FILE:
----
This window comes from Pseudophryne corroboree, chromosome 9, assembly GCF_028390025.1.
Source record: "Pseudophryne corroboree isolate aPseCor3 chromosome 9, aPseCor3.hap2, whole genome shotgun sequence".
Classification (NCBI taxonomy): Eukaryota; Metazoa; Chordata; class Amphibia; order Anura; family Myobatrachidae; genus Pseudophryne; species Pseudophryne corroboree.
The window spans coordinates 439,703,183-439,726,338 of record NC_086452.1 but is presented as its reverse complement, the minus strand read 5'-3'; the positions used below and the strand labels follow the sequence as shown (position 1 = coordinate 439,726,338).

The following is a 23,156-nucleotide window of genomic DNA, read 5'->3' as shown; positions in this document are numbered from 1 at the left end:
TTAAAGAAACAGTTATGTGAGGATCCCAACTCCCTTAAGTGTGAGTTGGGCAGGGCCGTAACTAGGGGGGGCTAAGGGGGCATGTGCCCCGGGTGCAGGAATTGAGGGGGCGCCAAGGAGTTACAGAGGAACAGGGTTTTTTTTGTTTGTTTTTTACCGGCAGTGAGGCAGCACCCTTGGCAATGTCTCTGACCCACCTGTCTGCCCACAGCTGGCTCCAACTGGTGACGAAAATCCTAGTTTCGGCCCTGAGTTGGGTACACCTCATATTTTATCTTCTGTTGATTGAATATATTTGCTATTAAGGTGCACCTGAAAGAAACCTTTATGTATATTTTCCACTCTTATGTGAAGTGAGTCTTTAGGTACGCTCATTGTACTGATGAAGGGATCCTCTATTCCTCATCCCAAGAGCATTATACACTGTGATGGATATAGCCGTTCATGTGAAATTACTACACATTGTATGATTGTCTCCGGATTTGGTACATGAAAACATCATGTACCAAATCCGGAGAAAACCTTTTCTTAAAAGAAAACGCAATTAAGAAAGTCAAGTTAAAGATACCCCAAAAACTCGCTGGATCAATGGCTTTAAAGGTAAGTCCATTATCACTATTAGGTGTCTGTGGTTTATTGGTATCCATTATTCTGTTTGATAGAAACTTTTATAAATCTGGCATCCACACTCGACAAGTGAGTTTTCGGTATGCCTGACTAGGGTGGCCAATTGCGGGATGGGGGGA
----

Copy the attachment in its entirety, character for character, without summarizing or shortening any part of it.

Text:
This window comes from Pseudophryne corroboree, chromosome 9, assembly GCF_028390025.1.
Source record: "Pseudophryne corroboree isolate aPseCor3 chromosome 9, aPseCor3.hap2, whole genome shotgun sequence".
Classification (NCBI taxonomy): Eukaryota; Metazoa; Chordata; class Amphibia; order Anura; family Myobatrachidae; genus Pseudophryne; species Pseudophryne corroboree.
The window spans coordinates 439,703,183-439,726,338 of record NC_086452.1 but is presented as its reverse complement, the minus strand read 5'-3'; the positions used below and the strand labels follow the sequence as shown (position 1 = coordinate 439,726,338).

The following is a 23,156-nucleotide window of genomic DNA, read 5'->3' as shown; positions in this document are numbered from 1 at the left end:
TTAAAGAAACAGTTATGTGAGGATCCCAACTCCCTTAAGTGTGAGTTGGGCAGGGCCGTAACTAGGGGGGGCTAAGGGGGCATGTGCCCCGGGTGCAGGAATTGAGGGGGCGCCAAGGAGTTACAGAGGAACAGGGTTTTTTTTGTTTGTTTTTTACCGGCAGTGAGGCAGCACCCTTGGCAATGTCTCTGACCCACCTGTCTGCCCACAGCTGGCTCCAACTGGTGACGAAAATCCTAGTTTCGGCCCTGAGTTGGGTACACCTCATATTTTATCTTCTGTTGATTGAATATATTTGCTATTAAGGTGCACCTGAAAGAAACCTTTATGTATATTTTCCACTCTTATGTGAAGTGAGTCTTTAGGTACGCTCATTGTACTGATGAAGGGATCCTCTATTCCTCATCCCAAGAGCATTATACACTGTGATGGATATAGCCGTTCATGTGAAATTACTACACATTGTATGATTGTCTCCGGATTTGGTACATGAAAACATCATGTACCAAATCCGGAGAAAACCTTTTCTTAAAAGAAAACGCAATTAAGAAAGTCAAGTTAAAGATACCCCAAAAACTCGCTGGATCAATGGCTTTAAAGGTAAGTCCATTATCACTATTAGGTGTCTGTGGTTTATTGGTATCCATTATTCTGTTTGATAGAAACTTTTATAAATCTGGCATCCACACTCGACAAGTGAGTTTTCGGTATGCCTGACTAGGGTGGCCAATTGCGGGATGGGGGGA